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PEDAR: Executive Summary From Bachelor's Degree To Work
Introduction
Field of Study
1997 Employment Status and Occupation
Full-Time Salaries
Job Benefits and Job Satisfaction
Gender Differences
Research Methodology
References
Full Report (PDF)
Executive Summary (PDF)
Gender Differences


The findings of the study illustrated substantial gender differences in earnings among 1992–93 bachelor’s degree recipients who did not enroll in graduate school by 1997. These differences were more apparent in 1997, four years after most graduates had earned their bachelor’s degree, than when graduates first entered the labor market. Looking at individual fields of study, in 1994 men with majors in business, computer science, communications/journalism, and social sciences earned higher salaries than women majoring in these fields. By 1997, men earned more than women in all fields of study except engineering, health (other than nursing), and humanities and arts.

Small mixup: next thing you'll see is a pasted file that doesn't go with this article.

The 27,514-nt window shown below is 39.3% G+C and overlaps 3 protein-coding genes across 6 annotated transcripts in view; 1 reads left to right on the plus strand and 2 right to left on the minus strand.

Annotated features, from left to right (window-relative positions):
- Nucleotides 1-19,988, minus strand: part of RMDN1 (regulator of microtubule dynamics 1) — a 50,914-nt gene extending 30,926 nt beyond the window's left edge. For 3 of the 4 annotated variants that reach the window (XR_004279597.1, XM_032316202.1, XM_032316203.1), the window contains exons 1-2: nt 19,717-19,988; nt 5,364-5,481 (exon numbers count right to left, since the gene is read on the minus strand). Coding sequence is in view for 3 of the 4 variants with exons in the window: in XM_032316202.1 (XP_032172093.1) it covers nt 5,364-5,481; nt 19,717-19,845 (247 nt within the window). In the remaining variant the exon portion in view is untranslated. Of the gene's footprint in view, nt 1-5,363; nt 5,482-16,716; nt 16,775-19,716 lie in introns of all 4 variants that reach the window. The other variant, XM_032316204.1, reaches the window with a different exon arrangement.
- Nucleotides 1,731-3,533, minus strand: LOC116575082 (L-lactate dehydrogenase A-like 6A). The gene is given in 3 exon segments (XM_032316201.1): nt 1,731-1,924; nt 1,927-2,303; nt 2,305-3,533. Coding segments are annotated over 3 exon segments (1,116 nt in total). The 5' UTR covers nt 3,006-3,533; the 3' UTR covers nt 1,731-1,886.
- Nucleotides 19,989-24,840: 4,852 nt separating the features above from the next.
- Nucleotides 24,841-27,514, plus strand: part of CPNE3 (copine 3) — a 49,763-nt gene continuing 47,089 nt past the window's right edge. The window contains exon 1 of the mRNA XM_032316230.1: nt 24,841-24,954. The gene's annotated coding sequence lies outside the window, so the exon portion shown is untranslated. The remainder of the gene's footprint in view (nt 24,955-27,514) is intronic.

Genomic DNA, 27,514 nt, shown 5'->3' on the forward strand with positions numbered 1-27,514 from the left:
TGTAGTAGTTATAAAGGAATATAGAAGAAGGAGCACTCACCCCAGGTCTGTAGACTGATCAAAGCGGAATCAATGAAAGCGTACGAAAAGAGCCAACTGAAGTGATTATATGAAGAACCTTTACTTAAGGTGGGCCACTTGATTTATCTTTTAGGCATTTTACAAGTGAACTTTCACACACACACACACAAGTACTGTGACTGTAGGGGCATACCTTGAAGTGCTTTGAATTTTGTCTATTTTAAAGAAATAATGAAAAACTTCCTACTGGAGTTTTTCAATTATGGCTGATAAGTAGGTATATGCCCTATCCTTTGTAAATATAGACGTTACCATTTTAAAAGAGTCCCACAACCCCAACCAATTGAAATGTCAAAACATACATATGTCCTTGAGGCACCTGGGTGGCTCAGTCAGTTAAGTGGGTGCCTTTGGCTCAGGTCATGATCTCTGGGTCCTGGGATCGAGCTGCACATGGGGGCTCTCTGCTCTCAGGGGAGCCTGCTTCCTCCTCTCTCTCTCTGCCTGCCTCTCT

In a multivariate analysis conducted separately for men and women, several factors, including age, race/ethnicity, and work experience were associated with women’s 1997 salaries, but not with men’s salaries. Specifically, after controlling for related variables including major field of study, women age 30 or older when they received their bachelor’s degree earned higher salaries than women 23 or younger, as did Asian/Pacific Islander women compared with white women, and women who did not work in any overlapping jobs compared with those who did. For men, on the other hand, only major field of study and institution attended (those attending doctoral-granting private, not-for-profit institutions earned more than men in comparable public institutions) predicted their 1997 salaries. These results suggest that women may be subjected to greater scrutiny in entering and advancing in the labor market.

Finally, when asked why they took their 1997 jobs, women were more likely to report that they chose their job because it provided interesting work. In contrast, men were more likely to do so for the job’s advancement opportunities or income potential.


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National Center for Education Statistics - http://nces.ed.gov
U.S. Department of Education